100,000 expected at open house of Guayaquil Ecuador Temple
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GUAYAQUIL, Ecuador More than 100,000 visitors are expected to tour the newly opened Guayaquil Ecuador Temple during its nearly monthlong open house that ends July 17.
From June 23 to July 5, a total of 37,858 people had visited the new edifice, including business and cultural leaders and a number of radio, television and newspaper reporters who publicized the event in the media throughout Ecuador. Their reporting has been very positive, said Church leaders.
The first temple in this land will be dedicated Aug. 1-2 in eight sessions. It will be the Church's 58th operating temple. Ecuador has a population of some 12 million people with about 157,000 members in 32 stakes and 233 wards.
Elder Francisco J. Viñas of the Seventy and president of the South America North Area welcomed VIP and media visitors to the temple June 23-25. He was joined in hosting the visitors by Elder Walter F. Gonzalez, second counselor in the area presidency and an Area Authority Seventy, and Elders Cesar Davila, Horacio Araya and Francisco Jimenez, all Area Authority Seventies. Elder Davila is the temple recorder.
Elder Viñas said he personally escorted the mayor and other officials of the city to the temple, and they were deeply impressed.
The first to visit the temple were the contractors and their families, neighbors living near the temple, and the media. Among the media were representatives of seven television channels, a radio station, seven newspapers and two magazines, a total of 62 including photographers.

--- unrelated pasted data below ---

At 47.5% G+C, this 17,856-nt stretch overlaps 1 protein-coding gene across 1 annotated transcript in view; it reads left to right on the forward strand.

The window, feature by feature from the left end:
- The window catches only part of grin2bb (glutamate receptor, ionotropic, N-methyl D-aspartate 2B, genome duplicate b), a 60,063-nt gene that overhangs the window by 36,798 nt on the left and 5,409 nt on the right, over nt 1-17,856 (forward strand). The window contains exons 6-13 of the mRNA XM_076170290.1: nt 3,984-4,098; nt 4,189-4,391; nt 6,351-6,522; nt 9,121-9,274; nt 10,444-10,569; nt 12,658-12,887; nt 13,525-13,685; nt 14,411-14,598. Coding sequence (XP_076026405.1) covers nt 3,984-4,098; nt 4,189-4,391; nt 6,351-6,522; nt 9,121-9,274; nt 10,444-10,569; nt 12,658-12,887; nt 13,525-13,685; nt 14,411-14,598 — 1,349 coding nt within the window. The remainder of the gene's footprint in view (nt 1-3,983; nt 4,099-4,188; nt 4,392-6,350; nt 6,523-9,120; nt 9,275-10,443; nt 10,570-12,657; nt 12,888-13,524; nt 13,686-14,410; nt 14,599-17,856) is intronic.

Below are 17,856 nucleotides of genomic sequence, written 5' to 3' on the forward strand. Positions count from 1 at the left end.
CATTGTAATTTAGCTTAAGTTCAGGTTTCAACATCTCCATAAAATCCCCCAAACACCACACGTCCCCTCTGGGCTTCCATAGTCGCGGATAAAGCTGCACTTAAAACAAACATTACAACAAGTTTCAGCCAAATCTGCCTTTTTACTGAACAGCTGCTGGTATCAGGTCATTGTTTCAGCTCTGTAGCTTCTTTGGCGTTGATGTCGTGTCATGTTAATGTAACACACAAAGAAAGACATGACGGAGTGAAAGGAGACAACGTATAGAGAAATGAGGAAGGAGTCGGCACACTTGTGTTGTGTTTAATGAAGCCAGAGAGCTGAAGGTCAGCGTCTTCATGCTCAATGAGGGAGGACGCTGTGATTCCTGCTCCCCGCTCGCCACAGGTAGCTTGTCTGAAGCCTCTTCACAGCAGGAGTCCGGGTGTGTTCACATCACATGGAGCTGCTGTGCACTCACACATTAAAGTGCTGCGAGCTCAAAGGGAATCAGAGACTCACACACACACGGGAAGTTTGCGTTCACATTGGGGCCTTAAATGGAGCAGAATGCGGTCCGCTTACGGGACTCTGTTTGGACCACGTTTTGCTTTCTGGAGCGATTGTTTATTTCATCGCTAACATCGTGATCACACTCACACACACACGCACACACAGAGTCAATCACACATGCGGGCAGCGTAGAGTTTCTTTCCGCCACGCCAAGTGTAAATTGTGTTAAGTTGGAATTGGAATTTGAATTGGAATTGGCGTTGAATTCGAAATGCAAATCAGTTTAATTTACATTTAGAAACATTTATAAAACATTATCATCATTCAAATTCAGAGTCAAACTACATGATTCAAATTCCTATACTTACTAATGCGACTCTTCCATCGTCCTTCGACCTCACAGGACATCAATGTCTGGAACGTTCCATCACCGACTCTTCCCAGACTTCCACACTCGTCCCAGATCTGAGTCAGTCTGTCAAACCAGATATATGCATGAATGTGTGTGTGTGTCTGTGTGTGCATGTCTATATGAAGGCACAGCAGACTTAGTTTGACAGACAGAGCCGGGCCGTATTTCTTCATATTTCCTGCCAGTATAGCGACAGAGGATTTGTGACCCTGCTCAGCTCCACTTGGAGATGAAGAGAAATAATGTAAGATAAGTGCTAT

The press toured the temple in an atmosphere of complete cordiality, said those who hosted them. Among the media hosts were Blackie de Araya, area director of public affairs; Guillermo Granja, vice chairman of the temple committee; and Roger Sears, temple construction supervisor.
"The press participated with important and respectful questions regarding our beliefs, the temple ordinances and the programs of the Church for the family," said Elder Viñas.
Following the media reception on June 24, the leaders hosted 470 VIP visitors whose interest and many questions prolonged the day until nearly 11 p.m. Some of those invited were prominent in business and cultural affairs of Guayaquil.
On the following day, June 25, an additional 500 VIP visitors toured the temple. "It was an arduous day, and when night came, there were so many visitors still waiting that it was necessary to request the assistance of stake presidents as well as two visitors from Church headquarters as guides," said Elder Davila. "Just as the last of the visitors were leaving, the volunteers at the temple were pleased with the arrival of Pres. J. Lynn Shawcroft and his wife, Dorothea, the new president and matron of the temple."
After VIP tours, the temple doors were open to the general public, who came at an average of about 1,800 per day except on Saturdays when the attendance jumped to 5,400 on June 26 and to 15,200 on July 3, respectively.
Among those who participated as volunteers were members of the Guayaquil Ecuador Pascuales Stake, one of the most distant and least-affluent areas in the city.
"A group of 50 of these members arrived one night at the temple about 11 p.m. to assist the maintenance supervisor and his team of employees in cleaning the House of the Lord," said Elder Davila. "This group participated with great enthusiasm and love in their project, returning to their homes well after midnight."